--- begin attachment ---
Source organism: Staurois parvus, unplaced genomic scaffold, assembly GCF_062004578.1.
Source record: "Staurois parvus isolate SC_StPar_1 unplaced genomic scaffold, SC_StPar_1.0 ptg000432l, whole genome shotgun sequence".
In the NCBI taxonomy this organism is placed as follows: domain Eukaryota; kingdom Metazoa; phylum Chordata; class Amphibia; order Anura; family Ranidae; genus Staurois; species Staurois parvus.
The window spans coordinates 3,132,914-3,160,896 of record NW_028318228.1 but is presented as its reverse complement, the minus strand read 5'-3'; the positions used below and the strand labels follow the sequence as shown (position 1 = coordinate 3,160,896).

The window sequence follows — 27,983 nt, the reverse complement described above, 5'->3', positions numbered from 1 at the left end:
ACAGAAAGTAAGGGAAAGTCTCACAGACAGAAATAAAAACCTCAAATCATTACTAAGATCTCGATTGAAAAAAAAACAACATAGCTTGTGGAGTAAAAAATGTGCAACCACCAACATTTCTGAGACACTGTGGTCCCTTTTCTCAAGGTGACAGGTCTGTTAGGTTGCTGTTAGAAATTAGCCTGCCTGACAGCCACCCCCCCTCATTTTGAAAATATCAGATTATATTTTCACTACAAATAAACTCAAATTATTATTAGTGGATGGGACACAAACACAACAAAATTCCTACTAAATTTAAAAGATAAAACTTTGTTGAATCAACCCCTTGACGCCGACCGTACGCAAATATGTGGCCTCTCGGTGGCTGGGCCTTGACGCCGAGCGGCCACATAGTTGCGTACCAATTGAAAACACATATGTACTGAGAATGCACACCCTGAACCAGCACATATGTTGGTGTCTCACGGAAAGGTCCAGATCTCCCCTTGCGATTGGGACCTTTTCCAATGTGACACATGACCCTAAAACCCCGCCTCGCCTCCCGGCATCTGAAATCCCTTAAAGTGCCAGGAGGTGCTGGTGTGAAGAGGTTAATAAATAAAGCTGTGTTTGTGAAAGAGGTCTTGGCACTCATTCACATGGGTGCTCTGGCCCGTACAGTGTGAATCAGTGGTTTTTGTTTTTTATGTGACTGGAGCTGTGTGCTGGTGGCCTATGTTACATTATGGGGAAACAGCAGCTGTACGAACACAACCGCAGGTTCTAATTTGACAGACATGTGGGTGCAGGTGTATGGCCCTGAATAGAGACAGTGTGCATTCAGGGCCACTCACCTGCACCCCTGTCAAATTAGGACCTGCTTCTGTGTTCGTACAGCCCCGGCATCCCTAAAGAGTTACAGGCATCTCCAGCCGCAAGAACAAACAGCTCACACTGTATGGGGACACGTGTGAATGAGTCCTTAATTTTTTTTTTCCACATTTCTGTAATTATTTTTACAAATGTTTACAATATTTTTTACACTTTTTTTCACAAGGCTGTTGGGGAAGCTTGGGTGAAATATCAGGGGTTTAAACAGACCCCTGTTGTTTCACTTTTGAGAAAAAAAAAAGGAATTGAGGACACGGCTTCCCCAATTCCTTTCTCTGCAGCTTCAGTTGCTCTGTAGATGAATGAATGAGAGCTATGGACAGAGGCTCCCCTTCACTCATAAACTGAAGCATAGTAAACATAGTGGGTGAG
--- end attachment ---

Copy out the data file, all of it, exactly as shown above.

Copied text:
Source organism: Staurois parvus, unplaced genomic scaffold, assembly GCF_062004578.1.
Source record: "Staurois parvus isolate SC_StPar_1 unplaced genomic scaffold, SC_StPar_1.0 ptg000432l, whole genome shotgun sequence".
In the NCBI taxonomy this organism is placed as follows: domain Eukaryota; kingdom Metazoa; phylum Chordata; class Amphibia; order Anura; family Ranidae; genus Staurois; species Staurois parvus.
The window spans coordinates 3,132,914-3,160,896 of record NW_028318228.1 but is presented as its reverse complement, the minus strand read 5'-3'; the positions used below and the strand labels follow the sequence as shown (position 1 = coordinate 3,160,896).

The window sequence follows — 27,983 nt, the reverse complement described above, 5'->3', positions numbered from 1 at the left end:
ACAGAAAGTAAGGGAAAGTCTCACAGACAGAAATAAAAACCTCAAATCATTACTAAGATCTCGATTGAAAAAAAAACAACATAGCTTGTGGAGTAAAAAATGTGCAACCACCAACATTTCTGAGACACTGTGGTCCCTTTTCTCAAGGTGACAGGTCTGTTAGGTTGCTGTTAGAAATTAGCCTGCCTGACAGCCACCCCCCCTCATTTTGAAAATATCAGATTATATTTTCACTACAAATAAACTCAAATTATTATTAGTGGATGGGACACAAACACAACAAAATTCCTACTAAATTTAAAAGATAAAACTTTGTTGAATCAACCCCTTGACGCCGACCGTACGCAAATATGTGGCCTCTCGGTGGCTGGGCCTTGACGCCGAGCGGCCACATAGTTGCGTACCAATTGAAAACACATATGTACTGAGAATGCACACCCTGAACCAGCACATATGTTGGTGTCTCACGGAAAGGTCCAGATCTCCCCTTGCGATTGGGACCTTTTCCAATGTGACACATGACCCTAAAACCCCGCCTCGCCTCCCGGCATCTGAAATCCCTTAAAGTGCCAGGAGGTGCTGGTGTGAAGAGGTTAATAAATAAAGCTGTGTTTGTGAAAGAGGTCTTGGCACTCATTCACATGGGTGCTCTGGCCCGTACAGTGTGAATCAGTGGTTTTTGTTTTTTATGTGACTGGAGCTGTGTGCTGGTGGCCTATGTTACATTATGGGGAAACAGCAGCTGTACGAACACAACCGCAGGTTCTAATTTGACAGACATGTGGGTGCAGGTGTATGGCCCTGAATAGAGACAGTGTGCATTCAGGGCCACTCACCTGCACCCCTGTCAAATTAGGACCTGCTTCTGTGTTCGTACAGCCCCGGCATCCCTAAAGAGTTACAGGCATCTCCAGCCGCAAGAACAAACAGCTCACACTGTATGGGGACACGTGTGAATGAGTCCTTAATTTTTTTTTTCCACATTTCTGTAATTATTTTTACAAATGTTTACAATATTTTTTACACTTTTTTTCACAAGGCTGTTGGGGAAGCTTGGGTGAAATATCAGGGGTTTAAACAGACCCCTGTTGTTTCACTTTTGAGAAAAAAAAAAGGAATTGAGGACACGGCTTCCCCAATTCCTTTCTCTGCAGCTTCAGTTGCTCTGTAGATGAATGAATGAGAGCTATGGACAGAGGCTCCCCTTCACTCATAAACTGAAGCATAGTAAACATAGTGGGTGAG